Unirest in Java: Simplified, lightweight HTTP client library.
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Unirest for Java Build Status

Unirest is a set of lightweight HTTP libraries available in multiple languages, built and maintained by Mashape, who also maintain the open-source API Gateway Kong.

Do yourself a favor, and start making HTTP requests like this:

  .queryString("name", "Mark")
  .field("last", "Polo")

License | version | Gitter


  • Both syncronous and asynchronous (non-blocking) requests
  • It supports form parameters, file uploads and custom body entities
  • Easily add route parameters without ugly string concatenations
  • Supports gzip
  • Supports Basic Authentication natively
  • Customizable timeout, concurrency levels and proxy settings
  • Customizable default headers for every request (DRY)
  • Customizable HttpClient and HttpAsyncClient implementation
  • Automatic JSON parsing into a native object for JSON responses
  • Customizable binding, with mapping from response body to java Object


Is easy as pie. Kidding. It's about as easy as doing these little steps:

With Maven

You can use Maven by including the library:


There are dependencies for Unirest-Java, these should be already installed, and they are as follows:


If you would like to run tests, also add the following dependency along with the others:


Without Maven

Alternatively if you don't use Maven, you can directly include the JAR file in the classpath: http://oss.sonatype.org/content/repositories/releases/com/mashape/unirest/unirest-java/1.4.9/unirest-java-1.4.9.jar

Don't forget to also install the dependencies (org.json, httpclient 4.3.6, httpmime 4.3.6, httpasyncclient 4.0.2) in the classpath too.

There is also a way to generate a Unirest-Java JAR file that already includes the required dependencies, but you will need Maven to generate it. Follow the instructions at http://blog.mashape.com/post/69117323931/installing-unirest-java-with-the-maven-assembly-plugin

Creating Request

So you're probably wondering how using Unirest makes creating requests in Java easier, here is a basic POST request that will explain everything:

HttpResponse<JsonNode> jsonResponse = Unirest.post("http://httpbin.org/post")
  .header("accept", "application/json")
  .queryString("apiKey", "123")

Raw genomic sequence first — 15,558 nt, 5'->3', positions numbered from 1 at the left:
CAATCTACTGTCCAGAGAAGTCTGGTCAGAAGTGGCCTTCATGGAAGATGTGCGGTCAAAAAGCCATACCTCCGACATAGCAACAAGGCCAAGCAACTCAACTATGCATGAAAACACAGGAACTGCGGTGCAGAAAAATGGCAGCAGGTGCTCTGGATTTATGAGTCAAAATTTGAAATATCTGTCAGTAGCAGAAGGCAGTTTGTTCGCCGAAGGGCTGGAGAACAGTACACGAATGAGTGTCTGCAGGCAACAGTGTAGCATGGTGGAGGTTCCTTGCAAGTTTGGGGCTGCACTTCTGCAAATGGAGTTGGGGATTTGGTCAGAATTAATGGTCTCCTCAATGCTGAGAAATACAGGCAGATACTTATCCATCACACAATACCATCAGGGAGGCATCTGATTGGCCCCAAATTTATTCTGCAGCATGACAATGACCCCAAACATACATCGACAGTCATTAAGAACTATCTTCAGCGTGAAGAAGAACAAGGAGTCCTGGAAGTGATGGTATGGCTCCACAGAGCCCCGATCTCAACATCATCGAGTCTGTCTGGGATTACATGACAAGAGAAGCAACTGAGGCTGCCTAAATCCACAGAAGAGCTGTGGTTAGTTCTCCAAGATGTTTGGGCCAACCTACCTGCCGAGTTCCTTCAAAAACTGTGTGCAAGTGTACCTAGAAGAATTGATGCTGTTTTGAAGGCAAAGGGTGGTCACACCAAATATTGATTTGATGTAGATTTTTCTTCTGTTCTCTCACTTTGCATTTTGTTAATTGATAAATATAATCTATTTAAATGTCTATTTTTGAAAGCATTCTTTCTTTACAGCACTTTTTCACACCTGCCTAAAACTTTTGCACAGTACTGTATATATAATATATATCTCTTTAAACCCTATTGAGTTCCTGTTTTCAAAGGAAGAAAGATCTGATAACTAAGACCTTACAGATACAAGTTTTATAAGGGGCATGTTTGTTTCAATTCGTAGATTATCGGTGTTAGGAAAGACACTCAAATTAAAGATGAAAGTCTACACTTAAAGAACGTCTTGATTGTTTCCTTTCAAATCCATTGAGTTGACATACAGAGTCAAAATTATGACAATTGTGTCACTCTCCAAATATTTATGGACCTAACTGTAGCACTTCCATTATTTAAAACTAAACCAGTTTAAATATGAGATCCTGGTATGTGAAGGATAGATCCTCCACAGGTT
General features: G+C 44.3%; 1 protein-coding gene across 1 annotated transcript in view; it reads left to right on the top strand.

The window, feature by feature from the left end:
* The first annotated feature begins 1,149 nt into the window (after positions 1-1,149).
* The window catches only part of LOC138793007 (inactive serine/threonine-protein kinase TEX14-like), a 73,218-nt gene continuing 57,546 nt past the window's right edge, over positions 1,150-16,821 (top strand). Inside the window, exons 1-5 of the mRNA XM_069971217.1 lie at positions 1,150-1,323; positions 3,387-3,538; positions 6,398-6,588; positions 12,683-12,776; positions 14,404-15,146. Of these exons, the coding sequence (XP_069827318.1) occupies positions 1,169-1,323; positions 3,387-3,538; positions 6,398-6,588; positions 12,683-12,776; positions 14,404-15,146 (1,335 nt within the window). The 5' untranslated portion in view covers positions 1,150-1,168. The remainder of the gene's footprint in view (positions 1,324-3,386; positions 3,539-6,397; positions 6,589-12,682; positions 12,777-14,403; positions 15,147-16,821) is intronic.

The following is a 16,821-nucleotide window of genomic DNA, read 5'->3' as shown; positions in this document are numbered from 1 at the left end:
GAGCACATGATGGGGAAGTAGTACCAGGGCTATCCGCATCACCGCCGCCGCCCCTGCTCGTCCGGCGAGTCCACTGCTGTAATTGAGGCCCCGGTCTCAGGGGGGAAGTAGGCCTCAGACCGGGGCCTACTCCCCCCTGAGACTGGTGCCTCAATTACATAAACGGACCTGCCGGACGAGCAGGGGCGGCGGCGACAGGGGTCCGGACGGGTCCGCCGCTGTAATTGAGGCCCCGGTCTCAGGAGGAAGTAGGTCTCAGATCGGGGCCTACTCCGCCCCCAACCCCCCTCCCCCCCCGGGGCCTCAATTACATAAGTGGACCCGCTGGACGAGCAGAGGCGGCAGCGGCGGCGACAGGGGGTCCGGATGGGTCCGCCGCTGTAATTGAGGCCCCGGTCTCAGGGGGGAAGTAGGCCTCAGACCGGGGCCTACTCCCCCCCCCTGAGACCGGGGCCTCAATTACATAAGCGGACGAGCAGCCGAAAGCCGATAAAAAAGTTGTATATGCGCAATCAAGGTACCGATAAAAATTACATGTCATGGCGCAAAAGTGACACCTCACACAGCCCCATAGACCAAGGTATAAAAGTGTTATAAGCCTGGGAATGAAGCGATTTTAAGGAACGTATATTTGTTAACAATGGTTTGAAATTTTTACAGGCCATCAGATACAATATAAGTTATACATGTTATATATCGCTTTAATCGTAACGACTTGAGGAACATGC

.field("parameter", "value")
  .field("foo", "bar")

Requests are made when as[Type]() is invoked, possible types include Json, Binary, String, Object.

If the request supports and it is of type HttpRequestWithBody, a body it can be passed along with .body(String|JsonNode|Object). For using .body(Object) some pre-configuration is needed (see below).

If you already have a map of parameters or do not wish to use seperate field methods for each one there is a .fields(Map<String, Object> fields) method that will serialize each key - value to form parameters on your request.

.headers(Map<String, String> headers) is also supported in replacement of multiple header methods.


Before an asObject(Class) or a .body(Object) invokation, is necessary to provide a custom implementation of the ObjectMapper interface. This should be done only the first time, as the instance of the ObjectMapper will be shared globally.

For example, serializing Json from\to Object using the popular Jackson ObjectMapper takes only few lines of code.

// Only one time
Unirest.setObjectMapper(new ObjectMapper() {
    private com.fasterxml.jackson.databind.ObjectMapper jacksonObjectMapper
                = new com.fasterxml.jackson.databind.ObjectMapper();

    public <T> T readValue(String value, Class<T> valueType) {
        try {
            return jacksonObjectMapper.readValue(value, valueType);
        } catch (IOException e) {
            throw new RuntimeException(e);

    public String writeValue(Object value) {
        try {
            return jacksonObjectMapper.writeValueAsString(value);
        } catch (JsonProcessingException e) {
            throw new RuntimeException(e);

// Response to Object
HttpResponse<Book> bookResponse = Unirest.get("http://httpbin.org/books/1").asObject(Book.class);
Book bookObject = bookResponse.getBody();

HttpResponse<Author> authorResponse = Unirest.get("http://httpbin.org/books/{id}/author")
    .routeParam("id", bookObject.getId())

Author authorObject = authorResponse.getBody();

// Object to Json
HttpResponse<JsonNode> postResponse = Unirest.post("http://httpbin.org/authors/post")
        .header("accept", "application/json")
        .header("Content-Type", "application/json")

Route Parameters

Sometimes you want to add dynamic parameters in the URL, you can easily do that by adding a placeholder in the URL, and then by setting the route parameters with the routeParam function, like:

  .routeParam("method", "get")
  .queryString("name", "Mark")